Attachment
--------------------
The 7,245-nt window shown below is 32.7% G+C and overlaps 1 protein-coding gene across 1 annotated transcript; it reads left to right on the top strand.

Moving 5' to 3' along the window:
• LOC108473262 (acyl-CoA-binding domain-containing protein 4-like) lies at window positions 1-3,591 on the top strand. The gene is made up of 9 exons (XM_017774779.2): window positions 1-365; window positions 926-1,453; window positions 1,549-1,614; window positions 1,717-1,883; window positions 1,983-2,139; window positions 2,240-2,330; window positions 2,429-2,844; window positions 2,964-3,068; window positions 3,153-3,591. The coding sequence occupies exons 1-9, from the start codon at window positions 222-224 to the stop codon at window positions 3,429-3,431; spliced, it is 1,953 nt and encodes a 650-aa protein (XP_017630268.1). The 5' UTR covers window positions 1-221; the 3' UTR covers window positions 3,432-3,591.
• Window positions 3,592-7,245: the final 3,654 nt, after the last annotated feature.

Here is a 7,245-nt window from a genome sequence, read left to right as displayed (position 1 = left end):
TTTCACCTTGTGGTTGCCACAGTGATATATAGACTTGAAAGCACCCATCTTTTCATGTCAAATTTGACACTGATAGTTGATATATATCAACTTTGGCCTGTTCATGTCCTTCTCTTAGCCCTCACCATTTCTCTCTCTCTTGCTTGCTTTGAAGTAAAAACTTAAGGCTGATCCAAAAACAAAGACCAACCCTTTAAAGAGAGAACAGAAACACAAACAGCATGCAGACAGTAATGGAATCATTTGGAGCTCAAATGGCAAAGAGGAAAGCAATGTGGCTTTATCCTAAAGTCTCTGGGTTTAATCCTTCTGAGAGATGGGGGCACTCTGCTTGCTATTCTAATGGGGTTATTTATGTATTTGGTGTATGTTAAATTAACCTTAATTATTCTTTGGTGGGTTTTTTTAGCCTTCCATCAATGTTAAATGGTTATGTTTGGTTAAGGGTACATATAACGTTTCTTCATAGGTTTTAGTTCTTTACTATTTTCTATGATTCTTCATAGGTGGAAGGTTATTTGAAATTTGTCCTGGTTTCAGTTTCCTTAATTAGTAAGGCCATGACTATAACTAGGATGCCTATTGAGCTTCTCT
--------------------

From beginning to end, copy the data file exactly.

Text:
The 7,245-nt window shown below is 32.7% G+C and overlaps 1 protein-coding gene across 1 annotated transcript; it reads left to right on the top strand.

Moving 5' to 3' along the window:
• LOC108473262 (acyl-CoA-binding domain-containing protein 4-like) lies at window positions 1-3,591 on the top strand. The gene is made up of 9 exons (XM_017774779.2): window positions 1-365; window positions 926-1,453; window positions 1,549-1,614; window positions 1,717-1,883; window positions 1,983-2,139; window positions 2,240-2,330; window positions 2,429-2,844; window positions 2,964-3,068; window positions 3,153-3,591. The coding sequence occupies exons 1-9, from the start codon at window positions 222-224 to the stop codon at window positions 3,429-3,431; spliced, it is 1,953 nt and encodes a 650-aa protein (XP_017630268.1). The 5' UTR covers window positions 1-221; the 3' UTR covers window positions 3,432-3,591.
• Window positions 3,592-7,245: the final 3,654 nt, after the last annotated feature.

Here is a 7,245-nt window from a genome sequence, read left to right as displayed (position 1 = left end):
TTTCACCTTGTGGTTGCCACAGTGATATATAGACTTGAAAGCACCCATCTTTTCATGTCAAATTTGACACTGATAGTTGATATATATCAACTTTGGCCTGTTCATGTCCTTCTCTTAGCCCTCACCATTTCTCTCTCTCTTGCTTGCTTTGAAGTAAAAACTTAAGGCTGATCCAAAAACAAAGACCAACCCTTTAAAGAGAGAACAGAAACACAAACAGCATGCAGACAGTAATGGAATCATTTGGAGCTCAAATGGCAAAGAGGAAAGCAATGTGGCTTTATCCTAAAGTCTCTGGGTTTAATCCTTCTGAGAGATGGGGGCACTCTGCTTGCTATTCTAATGGGGTTATTTATGTATTTGGTGTATGTTAAATTAACCTTAATTATTCTTTGGTGGGTTTTTTTAGCCTTCCATCAATGTTAAATGGTTATGTTTGGTTAAGGGTACATATAACGTTTCTTCATAGGTTTTAGTTCTTTACTATTTTCTATGATTCTTCATAGGTGGAAGGTTATTTGAAATTTGTCCTGGTTTCAGTTTCCTTAATTAGTAAGGCCATGACTATAACTAGGATGCCTATTGAGCTTCTCT